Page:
And even with 6'8", 229-pound Tyler Myers pulling their average up, Vancouver is still tied with Columbus and Chicago for 18th in average height (6'1", 185.77 cm) and 21st in average weight (198 lbs., 89.65 kg).
At the top end of the league, the Tampa Bay Lightning became a championship team when they got heavier and tougher. And even after all their offseason roster changes, they remain the heaviest team in the league, averaging 206 pounds. The Flames are serving notice that, while there's room for a player like Gaudreau, who's thriving, that big, strong approach to roster construction can pay dividends. And, of course, former Lightning forward Blake Coleman was their big offseason acquisition up front...
I bring this up because I think Calgary's success shows that a turnaround can be partly driven by coaching — but also requires tweaks to bring the roster into alignment with the coach's desires.
It's not like the Flames flipped the switch as soon as Sutter arrived last season. But it does make me wonder how much the Canucks have been held back by having two rookie NHL head coaches during Jim Benning's regime?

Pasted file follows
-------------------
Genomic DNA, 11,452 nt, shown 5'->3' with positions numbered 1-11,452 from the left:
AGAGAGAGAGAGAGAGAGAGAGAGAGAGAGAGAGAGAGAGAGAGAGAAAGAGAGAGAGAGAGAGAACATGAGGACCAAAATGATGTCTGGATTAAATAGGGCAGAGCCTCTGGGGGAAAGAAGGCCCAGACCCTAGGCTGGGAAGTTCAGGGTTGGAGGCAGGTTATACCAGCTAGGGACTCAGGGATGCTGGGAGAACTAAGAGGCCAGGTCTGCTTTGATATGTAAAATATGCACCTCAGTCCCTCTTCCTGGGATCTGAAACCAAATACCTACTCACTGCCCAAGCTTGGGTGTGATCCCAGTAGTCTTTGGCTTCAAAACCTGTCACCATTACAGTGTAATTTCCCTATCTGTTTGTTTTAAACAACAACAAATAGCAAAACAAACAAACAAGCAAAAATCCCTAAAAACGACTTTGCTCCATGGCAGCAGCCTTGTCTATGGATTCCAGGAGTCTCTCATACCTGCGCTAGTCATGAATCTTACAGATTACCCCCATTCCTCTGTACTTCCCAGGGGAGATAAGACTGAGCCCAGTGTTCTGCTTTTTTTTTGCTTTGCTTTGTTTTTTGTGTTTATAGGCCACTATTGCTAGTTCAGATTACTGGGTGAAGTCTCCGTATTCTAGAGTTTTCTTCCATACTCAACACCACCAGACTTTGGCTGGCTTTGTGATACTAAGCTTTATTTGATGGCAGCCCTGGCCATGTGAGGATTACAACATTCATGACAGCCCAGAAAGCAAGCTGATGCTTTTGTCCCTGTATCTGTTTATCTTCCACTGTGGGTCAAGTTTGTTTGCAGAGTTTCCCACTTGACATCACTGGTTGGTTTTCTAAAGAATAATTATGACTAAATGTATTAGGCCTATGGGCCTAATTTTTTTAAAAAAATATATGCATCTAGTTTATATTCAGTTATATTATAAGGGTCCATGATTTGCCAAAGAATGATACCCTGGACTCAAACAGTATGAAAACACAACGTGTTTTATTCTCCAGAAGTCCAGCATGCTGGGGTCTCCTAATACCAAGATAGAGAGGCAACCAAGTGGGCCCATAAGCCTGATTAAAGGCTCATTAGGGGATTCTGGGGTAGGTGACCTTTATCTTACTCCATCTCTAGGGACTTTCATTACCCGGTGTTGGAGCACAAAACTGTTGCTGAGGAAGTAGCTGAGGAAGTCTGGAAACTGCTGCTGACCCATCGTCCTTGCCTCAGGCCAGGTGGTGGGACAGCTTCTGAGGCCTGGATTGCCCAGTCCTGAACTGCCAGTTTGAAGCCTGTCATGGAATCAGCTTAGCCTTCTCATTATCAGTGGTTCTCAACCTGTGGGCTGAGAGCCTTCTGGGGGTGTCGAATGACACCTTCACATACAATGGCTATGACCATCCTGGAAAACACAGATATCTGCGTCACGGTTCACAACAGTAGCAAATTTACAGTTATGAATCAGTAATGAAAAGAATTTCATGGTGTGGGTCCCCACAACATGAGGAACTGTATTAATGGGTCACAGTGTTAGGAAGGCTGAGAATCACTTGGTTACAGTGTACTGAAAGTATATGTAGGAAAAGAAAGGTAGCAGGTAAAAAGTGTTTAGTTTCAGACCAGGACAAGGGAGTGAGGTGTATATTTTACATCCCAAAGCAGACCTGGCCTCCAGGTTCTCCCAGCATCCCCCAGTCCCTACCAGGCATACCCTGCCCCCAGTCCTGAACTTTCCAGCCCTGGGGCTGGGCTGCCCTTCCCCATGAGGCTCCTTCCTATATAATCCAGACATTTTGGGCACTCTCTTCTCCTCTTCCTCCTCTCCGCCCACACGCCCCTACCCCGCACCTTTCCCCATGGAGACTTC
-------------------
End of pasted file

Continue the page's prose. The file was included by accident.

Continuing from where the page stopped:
Certainly, the Canucks' big-money contract for experienced Cup-winner John Tortorella was a disaster. I can understand why the organization has been reluctant to go back down that road.
And while I think that Travis Green has, for the most part, done well to get the most out of what he has been given, I wonder if the time has come for the Canucks to not just change the voice, but bring in someone experienced.
Bruce Boudreau is available, and itching to get back into the NHL. His playoff record isn't great, but he does have an established track record of helping struggling teams turn things around in a hurry — and, for the most part, getting his teams into the postseason. Could he do it in Vancouver?
Meanwhile, trade rumours continue to swirl around the team. Here's the latest from the agent-whisperer, Rick Dhaliwal:
J.T. Miller was missing from practice in Pittsburgh on Tuesday, but Travis Green told reporters afterward that it was just a maintenance day. You may recall, the TV cameras caught Miller looking a bit hobbled on the bench late in Friday's game against Winnipeg.
Seeing Tyler Motte on the top line suggested to me immediately that he was skating as a placeholder for Miller. But after Podkolzin-Pettersson-Garland created some chaos during a brief stint together against Chicago on Sunday, it's interesting to see them back together.
As expected, Travis Hamonic has once again been re-assigned to Abbotsford. Don't imagine he'll be travelling with the team if they're back on schedule this weekend, though. I haven't seen any reports of the team back at practice following last weekend's game postponements due to the flooding in the Fraser Valley, but they're scheduled to play a back-to-back set in Arizona this weekend, against the Tucson Roadrunners.
From Tuesday's line deployment, I imagine we'll see Luke Schenn draw in on the right side against the Penguins on Wednesday. And don't forget, that's an early start, with puck drop at 4 p.m. PT.